The 'Coupling' and Lumbo-sacral area of the back - Page 2
   

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The 'Coupling' and Lumbo-sacral area of the back

This is a discussion on The 'Coupling' and Lumbo-sacral area of the back within the Horse Conformation Critique forums, part of the Horse Breeds, Breeding, and Genetics category
  • Ls weak loin
  • Equine spianl lumber coupling

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    08-29-2012, 01:37 PM
  #11
Green Broke
FWIW a long backed horse may produce a smoother ride.. and then we have that Texas Limo... but my complaint there is he does not seem to have an on board mini bar!!
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    08-29-2012, 02:26 PM
  #12
Weanling
I'm not too sure I agree with all your good examples... To an extent. They all do have decent ls joint placements, but a couple look like they have a slightly weak loin.

When I look for the strength of the back, I look at a couple things. First is the placement of the coupling, or the ls joint. Next I find the beginning of the back (I find many have problems here, often confusing themselves when the wither is large and set back) and the back ends at the ls joint. We can then easily see weak backs when the ls joint is poorly placed, simply by length of back.

But the way I was taught, you must also look at the quality of the loin, which is directly related to the ls joint placement, but there can be weakness here too.
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    08-29-2012, 02:56 PM
  #13
Super Moderator
Ok, "weak loins" is an even vaguer term for me. Please show some diagrams . I want to know clearly what you mean. And, question here, does it matter how "deep" the loin is? I mean, the distance from the top of the horse where his SI joint is (which is where pelvis turns into spine, so is where the back starts at the rear of the horse), and dropping down a nearly vertical line to where the bottom of horse's gut is. I have heard the term wasp waisted and seen such horses. Is this narrow distance an example of "weak loins"?
     
    08-29-2012, 03:18 PM
  #14
Super Moderator
I've seen more examples of horses that look concerning in the back area in the US than I ever saw in the UK - I wondered if it was something to do with heavy western saddles and being broke young and a bit rough maybe by a heavy person or is it just a genetic thing?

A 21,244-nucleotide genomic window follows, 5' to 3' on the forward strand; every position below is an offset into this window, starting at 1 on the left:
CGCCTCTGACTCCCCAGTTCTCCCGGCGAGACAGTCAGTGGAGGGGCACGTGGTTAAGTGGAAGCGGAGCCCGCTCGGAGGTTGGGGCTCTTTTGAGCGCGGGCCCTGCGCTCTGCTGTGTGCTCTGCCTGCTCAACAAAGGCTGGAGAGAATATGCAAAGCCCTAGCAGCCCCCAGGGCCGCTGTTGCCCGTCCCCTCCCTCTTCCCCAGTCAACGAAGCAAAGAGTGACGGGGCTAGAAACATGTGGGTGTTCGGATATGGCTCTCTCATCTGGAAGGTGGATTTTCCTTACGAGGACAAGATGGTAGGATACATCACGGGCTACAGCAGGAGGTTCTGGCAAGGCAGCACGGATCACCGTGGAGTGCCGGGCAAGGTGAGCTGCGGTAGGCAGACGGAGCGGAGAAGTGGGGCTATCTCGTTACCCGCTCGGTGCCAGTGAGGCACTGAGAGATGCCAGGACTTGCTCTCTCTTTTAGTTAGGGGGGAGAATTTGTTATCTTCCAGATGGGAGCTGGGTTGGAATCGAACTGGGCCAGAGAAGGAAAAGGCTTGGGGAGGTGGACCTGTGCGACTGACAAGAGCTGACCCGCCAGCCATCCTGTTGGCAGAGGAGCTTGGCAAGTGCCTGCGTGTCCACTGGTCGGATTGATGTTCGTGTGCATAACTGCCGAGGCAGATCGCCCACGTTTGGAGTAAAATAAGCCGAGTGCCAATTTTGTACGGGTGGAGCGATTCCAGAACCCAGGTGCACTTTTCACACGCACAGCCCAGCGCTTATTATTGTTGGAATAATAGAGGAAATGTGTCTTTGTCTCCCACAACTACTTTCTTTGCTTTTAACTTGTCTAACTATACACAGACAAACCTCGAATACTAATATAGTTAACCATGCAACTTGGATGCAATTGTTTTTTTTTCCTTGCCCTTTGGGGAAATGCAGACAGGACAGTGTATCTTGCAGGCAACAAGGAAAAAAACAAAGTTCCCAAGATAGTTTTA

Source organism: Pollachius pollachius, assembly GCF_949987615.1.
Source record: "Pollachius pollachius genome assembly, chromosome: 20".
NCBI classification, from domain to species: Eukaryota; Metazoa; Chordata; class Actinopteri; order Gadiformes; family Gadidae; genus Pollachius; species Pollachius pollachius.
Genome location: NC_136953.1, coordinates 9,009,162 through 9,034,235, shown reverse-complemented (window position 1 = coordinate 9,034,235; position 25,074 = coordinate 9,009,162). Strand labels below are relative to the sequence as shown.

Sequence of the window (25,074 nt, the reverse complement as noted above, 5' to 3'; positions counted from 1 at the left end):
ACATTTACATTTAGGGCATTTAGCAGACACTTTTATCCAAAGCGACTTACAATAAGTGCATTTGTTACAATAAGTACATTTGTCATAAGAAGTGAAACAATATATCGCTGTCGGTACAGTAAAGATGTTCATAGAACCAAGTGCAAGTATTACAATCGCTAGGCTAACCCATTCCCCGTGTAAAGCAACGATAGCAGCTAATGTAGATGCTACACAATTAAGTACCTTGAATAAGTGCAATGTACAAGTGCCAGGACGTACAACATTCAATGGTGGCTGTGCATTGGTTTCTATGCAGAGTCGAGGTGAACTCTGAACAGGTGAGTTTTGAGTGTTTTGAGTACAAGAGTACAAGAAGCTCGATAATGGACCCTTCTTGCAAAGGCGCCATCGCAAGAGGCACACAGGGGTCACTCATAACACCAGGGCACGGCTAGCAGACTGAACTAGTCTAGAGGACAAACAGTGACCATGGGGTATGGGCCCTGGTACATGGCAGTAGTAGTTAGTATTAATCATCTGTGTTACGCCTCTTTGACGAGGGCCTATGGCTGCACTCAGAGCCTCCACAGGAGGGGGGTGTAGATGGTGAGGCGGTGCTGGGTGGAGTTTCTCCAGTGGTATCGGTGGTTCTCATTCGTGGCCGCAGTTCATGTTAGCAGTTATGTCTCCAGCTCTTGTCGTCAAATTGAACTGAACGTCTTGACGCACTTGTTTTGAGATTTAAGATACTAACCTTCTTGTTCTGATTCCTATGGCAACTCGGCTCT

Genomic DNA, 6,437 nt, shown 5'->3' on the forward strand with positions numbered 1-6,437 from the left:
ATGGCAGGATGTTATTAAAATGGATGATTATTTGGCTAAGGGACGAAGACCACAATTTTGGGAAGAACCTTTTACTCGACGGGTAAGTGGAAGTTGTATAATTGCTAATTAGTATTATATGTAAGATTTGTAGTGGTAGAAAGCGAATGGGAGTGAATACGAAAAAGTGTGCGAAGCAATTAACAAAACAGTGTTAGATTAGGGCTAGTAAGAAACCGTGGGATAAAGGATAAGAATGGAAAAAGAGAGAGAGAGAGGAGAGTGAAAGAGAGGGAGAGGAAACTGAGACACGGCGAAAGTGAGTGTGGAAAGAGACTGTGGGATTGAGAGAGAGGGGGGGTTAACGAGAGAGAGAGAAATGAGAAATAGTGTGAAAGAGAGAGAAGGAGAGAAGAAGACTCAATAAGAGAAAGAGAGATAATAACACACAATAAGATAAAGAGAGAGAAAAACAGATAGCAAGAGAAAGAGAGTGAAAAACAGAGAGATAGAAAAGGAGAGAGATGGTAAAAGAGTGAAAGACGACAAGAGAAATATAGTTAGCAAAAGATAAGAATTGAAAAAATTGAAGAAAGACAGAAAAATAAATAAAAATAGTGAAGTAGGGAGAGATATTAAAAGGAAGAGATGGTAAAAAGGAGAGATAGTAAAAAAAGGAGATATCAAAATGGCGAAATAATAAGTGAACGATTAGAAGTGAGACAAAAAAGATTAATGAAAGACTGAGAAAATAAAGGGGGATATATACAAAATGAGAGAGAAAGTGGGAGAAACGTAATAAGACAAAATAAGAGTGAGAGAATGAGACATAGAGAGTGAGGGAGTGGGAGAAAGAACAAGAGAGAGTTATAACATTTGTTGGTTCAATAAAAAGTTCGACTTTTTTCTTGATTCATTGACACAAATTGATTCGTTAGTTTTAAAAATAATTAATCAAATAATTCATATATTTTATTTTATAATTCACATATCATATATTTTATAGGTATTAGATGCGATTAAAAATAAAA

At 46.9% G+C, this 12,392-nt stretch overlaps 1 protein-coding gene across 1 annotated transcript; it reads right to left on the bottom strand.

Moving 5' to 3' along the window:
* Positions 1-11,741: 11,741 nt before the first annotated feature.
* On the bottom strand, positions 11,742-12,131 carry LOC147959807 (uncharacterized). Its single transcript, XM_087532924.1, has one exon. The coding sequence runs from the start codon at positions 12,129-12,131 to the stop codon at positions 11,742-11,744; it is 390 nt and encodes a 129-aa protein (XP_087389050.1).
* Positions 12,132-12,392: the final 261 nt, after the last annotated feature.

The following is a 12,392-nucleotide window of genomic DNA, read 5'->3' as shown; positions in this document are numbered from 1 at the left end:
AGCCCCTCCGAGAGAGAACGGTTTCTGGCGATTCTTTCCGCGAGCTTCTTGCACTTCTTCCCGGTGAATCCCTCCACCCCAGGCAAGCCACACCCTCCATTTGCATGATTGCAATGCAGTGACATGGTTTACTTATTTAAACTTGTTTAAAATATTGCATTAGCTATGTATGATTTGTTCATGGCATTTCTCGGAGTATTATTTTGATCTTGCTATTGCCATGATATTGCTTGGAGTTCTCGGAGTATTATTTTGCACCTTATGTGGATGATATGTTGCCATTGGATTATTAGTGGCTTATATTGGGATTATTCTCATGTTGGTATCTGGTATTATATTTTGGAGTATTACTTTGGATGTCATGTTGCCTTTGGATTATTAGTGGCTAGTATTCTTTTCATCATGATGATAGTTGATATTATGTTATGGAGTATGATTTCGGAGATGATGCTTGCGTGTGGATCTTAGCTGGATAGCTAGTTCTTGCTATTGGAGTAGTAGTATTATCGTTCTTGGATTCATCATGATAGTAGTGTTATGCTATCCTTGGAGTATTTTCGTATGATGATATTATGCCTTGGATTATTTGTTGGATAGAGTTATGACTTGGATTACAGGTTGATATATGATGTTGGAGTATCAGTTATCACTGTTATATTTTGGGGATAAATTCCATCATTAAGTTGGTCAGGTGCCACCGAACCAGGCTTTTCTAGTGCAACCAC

A horse with sacro-iliac trouble has that 'stretched look' - not a long back but as per the horse on the right in the first pair of pictures (I think I have that right) so it would make me want to establish if the horse was unsound or just in poor muscle tone/condition
     
    08-29-2012, 08:49 PM
  #15
Green Broke
Jaydee has hit on something.. and while I do think it is largely genetic (we do see a lot of horses like that here in the US) I also agree with the statement about the long backed horse on the right (the sorrel) in the example of a weak coupling, or long back. I did say I would not buy the horse on the left.. but I would buy the horse on the right. The horse on the right could be helped by conditioning.

I do think one difference between horses in the UK and in the US is that there are fewer people who own and breed them in the UK. Those who do have horses tend to ride under instruction and the horses may have a more sound foundation. I also believe that stables still take there horses out to run them and do not necessarily train on the track (especially Steeple Chase horses). An English Thoroughbred, well bred, is an animal of substance (or the ones I have see are).

Wasp Waisted horses are a whole 'nother topic.. and in that you need to be able to tell if it is conformation or conditioning. Many horses in racing form are wasp waisted.. but that is not their conformation but their conditioning.
     
    08-30-2012, 11:48 AM
  #16
Super Moderator
weak backed

I'm not sure if there are fewer horse owners in the UK by ratio of the population but as a very small country we are crammed together more and owning a property with enough land to even keep a horse is beyond the pockets of most owners so less amateurs breed horse. That doesn't mean there aren't plenty of people who do breed bad - quantity above quality but as sales have dropped so have numbers. A lot of these types were/are ponies that cost little to produce and often end up straight for the meat market so never get into the breeding chain.